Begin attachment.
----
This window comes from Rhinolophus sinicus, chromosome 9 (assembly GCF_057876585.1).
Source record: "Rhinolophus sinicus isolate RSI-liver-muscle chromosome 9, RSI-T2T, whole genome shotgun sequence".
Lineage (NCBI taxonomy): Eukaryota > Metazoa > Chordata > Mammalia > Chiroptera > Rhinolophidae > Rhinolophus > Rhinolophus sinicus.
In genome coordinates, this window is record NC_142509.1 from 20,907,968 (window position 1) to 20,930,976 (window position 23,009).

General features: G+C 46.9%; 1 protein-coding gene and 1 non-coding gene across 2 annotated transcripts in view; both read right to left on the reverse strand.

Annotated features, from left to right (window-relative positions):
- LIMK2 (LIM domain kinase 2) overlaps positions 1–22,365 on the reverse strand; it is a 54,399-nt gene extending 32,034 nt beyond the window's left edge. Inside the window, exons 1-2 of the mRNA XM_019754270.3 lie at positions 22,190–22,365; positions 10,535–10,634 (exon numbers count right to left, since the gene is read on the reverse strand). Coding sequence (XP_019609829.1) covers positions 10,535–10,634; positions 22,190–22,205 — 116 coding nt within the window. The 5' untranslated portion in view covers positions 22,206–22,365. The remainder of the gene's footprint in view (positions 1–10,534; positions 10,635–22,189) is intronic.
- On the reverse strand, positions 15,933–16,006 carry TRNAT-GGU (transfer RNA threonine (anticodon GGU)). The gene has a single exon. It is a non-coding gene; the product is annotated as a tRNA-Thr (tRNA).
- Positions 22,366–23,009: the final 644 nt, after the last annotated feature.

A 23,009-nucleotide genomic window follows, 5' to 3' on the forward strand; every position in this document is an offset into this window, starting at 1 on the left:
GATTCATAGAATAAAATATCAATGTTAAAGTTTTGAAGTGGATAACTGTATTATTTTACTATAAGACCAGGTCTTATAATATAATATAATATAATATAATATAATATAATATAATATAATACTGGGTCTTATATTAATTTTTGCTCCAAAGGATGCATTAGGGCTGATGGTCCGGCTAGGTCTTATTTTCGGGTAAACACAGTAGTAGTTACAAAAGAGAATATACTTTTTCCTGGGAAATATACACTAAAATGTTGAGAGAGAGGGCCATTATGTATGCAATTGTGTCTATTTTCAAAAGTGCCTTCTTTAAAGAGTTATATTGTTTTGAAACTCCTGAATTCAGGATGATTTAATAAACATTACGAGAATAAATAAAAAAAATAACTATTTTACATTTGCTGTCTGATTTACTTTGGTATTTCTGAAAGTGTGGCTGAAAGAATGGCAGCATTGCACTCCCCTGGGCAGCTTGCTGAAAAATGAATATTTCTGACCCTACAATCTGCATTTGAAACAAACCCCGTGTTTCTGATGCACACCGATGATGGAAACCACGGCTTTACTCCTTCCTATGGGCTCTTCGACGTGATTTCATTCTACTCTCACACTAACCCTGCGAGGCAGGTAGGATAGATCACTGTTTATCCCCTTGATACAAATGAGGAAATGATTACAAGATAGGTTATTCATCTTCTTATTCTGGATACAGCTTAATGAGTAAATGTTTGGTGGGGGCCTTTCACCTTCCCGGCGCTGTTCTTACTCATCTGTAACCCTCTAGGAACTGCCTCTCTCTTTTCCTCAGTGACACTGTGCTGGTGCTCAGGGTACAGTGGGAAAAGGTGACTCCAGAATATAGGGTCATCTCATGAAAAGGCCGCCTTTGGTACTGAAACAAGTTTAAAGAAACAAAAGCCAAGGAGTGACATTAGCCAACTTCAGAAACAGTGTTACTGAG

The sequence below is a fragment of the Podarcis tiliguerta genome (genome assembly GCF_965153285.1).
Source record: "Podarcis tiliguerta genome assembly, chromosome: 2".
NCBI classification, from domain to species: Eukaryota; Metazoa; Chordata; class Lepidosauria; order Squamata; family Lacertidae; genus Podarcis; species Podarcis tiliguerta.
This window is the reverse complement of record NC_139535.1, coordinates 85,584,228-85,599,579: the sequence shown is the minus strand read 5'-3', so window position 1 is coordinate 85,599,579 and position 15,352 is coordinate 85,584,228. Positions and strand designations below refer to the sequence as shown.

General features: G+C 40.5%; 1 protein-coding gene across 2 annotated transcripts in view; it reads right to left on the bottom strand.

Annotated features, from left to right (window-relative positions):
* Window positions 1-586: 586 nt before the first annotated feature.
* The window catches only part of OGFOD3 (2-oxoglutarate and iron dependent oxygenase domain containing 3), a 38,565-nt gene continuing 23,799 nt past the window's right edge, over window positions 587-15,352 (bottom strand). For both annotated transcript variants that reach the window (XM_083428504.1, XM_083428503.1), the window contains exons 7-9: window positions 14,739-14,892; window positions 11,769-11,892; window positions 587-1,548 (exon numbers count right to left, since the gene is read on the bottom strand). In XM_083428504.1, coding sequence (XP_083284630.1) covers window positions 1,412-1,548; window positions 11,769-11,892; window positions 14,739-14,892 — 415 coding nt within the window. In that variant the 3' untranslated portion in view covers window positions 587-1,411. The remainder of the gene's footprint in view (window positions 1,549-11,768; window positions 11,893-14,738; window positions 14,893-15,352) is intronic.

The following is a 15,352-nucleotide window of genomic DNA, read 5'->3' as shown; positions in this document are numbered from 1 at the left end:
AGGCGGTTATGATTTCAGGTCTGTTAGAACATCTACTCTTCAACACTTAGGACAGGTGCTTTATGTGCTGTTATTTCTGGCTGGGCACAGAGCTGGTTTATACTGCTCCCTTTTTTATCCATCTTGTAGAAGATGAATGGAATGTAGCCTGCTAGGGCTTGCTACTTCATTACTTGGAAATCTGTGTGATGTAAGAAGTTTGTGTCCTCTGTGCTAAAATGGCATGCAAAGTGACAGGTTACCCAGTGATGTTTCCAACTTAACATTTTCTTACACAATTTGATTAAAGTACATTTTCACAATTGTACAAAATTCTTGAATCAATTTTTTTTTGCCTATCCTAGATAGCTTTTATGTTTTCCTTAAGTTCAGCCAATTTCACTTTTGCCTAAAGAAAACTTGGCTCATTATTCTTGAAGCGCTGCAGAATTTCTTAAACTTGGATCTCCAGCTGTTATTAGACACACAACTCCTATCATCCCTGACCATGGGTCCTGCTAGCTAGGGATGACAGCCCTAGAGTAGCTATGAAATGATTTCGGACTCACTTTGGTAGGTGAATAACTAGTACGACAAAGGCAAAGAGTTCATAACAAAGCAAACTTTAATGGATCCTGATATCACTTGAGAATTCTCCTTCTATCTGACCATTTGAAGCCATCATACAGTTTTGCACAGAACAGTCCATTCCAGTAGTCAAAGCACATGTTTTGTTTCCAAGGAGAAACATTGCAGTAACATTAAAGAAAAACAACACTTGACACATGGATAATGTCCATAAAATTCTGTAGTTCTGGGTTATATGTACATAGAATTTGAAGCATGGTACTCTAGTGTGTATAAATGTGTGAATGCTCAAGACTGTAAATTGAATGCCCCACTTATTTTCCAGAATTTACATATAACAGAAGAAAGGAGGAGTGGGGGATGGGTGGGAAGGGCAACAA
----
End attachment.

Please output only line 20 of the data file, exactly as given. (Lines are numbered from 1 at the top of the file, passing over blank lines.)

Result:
The following is a 15,352-nucleotide window of genomic DNA, read 5'->3' as shown; positions in this document are numbered from 1 at the left end: